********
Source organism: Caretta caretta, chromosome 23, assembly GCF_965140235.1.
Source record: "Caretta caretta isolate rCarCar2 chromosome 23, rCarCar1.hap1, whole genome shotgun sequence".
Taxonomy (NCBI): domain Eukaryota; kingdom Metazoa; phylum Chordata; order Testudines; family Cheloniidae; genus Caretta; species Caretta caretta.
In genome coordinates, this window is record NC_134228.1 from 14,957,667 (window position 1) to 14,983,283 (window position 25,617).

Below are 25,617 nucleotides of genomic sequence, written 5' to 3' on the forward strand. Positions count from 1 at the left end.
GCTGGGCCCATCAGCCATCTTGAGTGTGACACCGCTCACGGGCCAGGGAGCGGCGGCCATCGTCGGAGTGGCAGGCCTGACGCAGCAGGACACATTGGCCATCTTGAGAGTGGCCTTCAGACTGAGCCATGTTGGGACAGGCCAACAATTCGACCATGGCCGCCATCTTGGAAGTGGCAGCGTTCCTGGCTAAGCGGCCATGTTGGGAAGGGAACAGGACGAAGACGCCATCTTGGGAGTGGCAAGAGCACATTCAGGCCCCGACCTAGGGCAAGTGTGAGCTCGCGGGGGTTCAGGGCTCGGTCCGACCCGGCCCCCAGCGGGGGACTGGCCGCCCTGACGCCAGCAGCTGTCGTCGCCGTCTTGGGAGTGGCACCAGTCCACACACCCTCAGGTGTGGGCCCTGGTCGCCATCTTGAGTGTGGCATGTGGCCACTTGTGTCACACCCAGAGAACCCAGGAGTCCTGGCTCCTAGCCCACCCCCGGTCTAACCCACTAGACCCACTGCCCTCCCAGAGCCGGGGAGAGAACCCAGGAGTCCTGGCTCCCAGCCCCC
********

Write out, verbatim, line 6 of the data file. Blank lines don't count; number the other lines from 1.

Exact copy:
GCTGGGCCCATCAGCCATCTTGAGTGTGACACCGCTCACGGGCCAGGGAGCGGCGGCCATCGTCGGAGTGGCAGGCCTGACGCAGCAGGACACATTGGCCATCTTGAGAGTGGCCTTCAGACTGAGCCATGTTGGGACAGGCCAACAATTCGACCATGGCCGCCATCTTGGAAGTGGCAGCGTTCCTGGCTAAGCGGCCATGTTGGGAAGGGAACAGGACGAAGACGCCATCTTGGGAGTGGCAAGAGCACATTCAGGCCCCGACCTAGGGCAAGTGTGAGCTCGCGGGGGTTCAGGGCTCGGTCCGACCCGGCCCCCAGCGGGGGACTGGCCGCCCTGACGCCAGCAGCTGTCGTCGCCGTCTTGGGAGTGGCACCAGTCCACACACCCTCAGGTGTGGGCCCTGGTCGCCATCTTGAGTGTGGCATGTGGCCACTTGTGTCACACCCAGAGAACCCAGGAGTCCTGGCTCCTAGCCCACCCCCGGTCTAACCCACTAGACCCACTGCCCTCCCAGAGCCGGGGAGAGAACCCAGGAGTCCTGGCTCCCAGCCCCC